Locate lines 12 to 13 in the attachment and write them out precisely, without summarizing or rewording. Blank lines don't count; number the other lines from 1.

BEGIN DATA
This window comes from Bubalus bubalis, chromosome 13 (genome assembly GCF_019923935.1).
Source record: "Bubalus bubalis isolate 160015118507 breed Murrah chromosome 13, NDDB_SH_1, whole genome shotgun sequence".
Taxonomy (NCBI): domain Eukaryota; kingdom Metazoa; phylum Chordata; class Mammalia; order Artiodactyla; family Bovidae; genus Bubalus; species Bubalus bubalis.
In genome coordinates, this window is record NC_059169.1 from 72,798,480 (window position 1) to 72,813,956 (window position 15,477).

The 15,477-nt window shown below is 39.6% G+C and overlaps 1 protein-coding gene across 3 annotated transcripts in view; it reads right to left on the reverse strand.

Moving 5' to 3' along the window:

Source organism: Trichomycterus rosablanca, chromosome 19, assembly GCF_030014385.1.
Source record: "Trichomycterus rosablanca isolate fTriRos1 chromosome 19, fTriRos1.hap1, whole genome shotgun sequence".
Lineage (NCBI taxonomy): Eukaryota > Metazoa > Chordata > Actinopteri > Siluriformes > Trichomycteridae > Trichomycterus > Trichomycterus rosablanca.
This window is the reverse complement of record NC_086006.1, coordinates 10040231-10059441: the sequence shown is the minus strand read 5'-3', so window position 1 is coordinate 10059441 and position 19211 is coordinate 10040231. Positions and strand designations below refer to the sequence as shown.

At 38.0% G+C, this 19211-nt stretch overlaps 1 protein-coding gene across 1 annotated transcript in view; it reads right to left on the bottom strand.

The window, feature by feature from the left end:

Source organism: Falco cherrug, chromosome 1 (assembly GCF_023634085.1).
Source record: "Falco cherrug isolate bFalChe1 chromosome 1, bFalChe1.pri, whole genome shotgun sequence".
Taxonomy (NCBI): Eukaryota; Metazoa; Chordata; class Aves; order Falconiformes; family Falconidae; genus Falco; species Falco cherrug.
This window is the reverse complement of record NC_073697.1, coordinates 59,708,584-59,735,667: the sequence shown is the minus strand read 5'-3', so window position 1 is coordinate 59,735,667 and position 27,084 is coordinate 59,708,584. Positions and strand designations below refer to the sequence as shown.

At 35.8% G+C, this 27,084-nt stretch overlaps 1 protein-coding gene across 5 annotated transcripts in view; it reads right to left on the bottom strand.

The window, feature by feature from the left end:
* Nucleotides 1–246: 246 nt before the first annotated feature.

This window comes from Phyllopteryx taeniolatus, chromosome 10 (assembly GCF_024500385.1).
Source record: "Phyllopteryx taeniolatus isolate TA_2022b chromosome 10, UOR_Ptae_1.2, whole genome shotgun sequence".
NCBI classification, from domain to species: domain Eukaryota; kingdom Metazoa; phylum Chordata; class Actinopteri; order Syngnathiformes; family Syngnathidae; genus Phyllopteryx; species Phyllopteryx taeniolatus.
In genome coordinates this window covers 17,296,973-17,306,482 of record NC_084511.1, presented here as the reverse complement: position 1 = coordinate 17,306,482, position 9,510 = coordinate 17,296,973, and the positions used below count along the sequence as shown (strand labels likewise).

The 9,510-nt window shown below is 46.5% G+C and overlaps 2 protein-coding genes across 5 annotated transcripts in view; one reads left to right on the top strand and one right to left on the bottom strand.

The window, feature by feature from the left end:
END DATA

The window, feature by feature from the left end:

Source organism: Falco cherrug, chromosome 1 (assembly GCF_023634085.1).